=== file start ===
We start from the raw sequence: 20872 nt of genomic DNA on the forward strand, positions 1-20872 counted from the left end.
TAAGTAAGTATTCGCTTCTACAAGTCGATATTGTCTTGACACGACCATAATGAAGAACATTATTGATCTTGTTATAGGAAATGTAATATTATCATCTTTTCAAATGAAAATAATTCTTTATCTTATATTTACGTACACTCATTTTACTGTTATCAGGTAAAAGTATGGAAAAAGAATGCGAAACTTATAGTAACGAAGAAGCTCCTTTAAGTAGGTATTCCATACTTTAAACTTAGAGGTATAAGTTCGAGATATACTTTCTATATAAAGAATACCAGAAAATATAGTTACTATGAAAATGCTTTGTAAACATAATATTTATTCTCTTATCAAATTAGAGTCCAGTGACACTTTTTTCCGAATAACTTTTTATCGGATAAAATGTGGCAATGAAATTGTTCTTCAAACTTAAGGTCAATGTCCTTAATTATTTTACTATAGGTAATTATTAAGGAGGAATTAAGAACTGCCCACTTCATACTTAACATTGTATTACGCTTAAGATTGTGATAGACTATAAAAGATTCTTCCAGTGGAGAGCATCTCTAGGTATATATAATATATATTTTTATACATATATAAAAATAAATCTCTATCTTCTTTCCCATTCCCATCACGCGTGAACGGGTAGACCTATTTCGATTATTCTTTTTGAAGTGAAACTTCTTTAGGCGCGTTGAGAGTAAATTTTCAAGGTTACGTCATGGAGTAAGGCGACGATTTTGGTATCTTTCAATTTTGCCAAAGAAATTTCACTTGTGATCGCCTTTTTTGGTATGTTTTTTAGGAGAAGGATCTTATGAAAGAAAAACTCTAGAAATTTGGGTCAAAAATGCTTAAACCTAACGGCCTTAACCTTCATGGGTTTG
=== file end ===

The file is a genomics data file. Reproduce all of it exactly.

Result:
We start from the raw sequence: 20872 nt of genomic DNA on the forward strand, positions 1-20872 counted from the left end.
TAAGTAAGTATTCGCTTCTACAAGTCGATATTGTCTTGACACGACCATAATGAAGAACATTATTGATCTTGTTATAGGAAATGTAATATTATCATCTTTTCAAATGAAAATAATTCTTTATCTTATATTTACGTACACTCATTTTACTGTTATCAGGTAAAAGTATGGAAAAAGAATGCGAAACTTATAGTAACGAAGAAGCTCCTTTAAGTAGGTATTCCATACTTTAAACTTAGAGGTATAAGTTCGAGATATACTTTCTATATAAAGAATACCAGAAAATATAGTTACTATGAAAATGCTTTGTAAACATAATATTTATTCTCTTATCAAATTAGAGTCCAGTGACACTTTTTTCCGAATAACTTTTTATCGGATAAAATGTGGCAATGAAATTGTTCTTCAAACTTAAGGTCAATGTCCTTAATTATTTTACTATAGGTAATTATTAAGGAGGAATTAAGAACTGCCCACTTCATACTTAACATTGTATTACGCTTAAGATTGTGATAGACTATAAAAGATTCTTCCAGTGGAGAGCATCTCTAGGTATATATAATATATATTTTTATACATATATAAAAATAAATCTCTATCTTCTTTCCCATTCCCATCACGCGTGAACGGGTAGACCTATTTCGATTATTCTTTTTGAAGTGAAACTTCTTTAGGCGCGTTGAGAGTAAATTTTCAAGGTTACGTCATGGAGTAAGGCGACGATTTTGGTATCTTTCAATTTTGCCAAAGAAATTTCACTTGTGATCGCCTTTTTTGGTATGTTTTTTAGGAGAAGGATCTTATGAAAGAAAAACTCTAGAAATTTGGGTCAAAAATGCTTAAACCTAACGGCCTTAACCTTCATGGGTTTG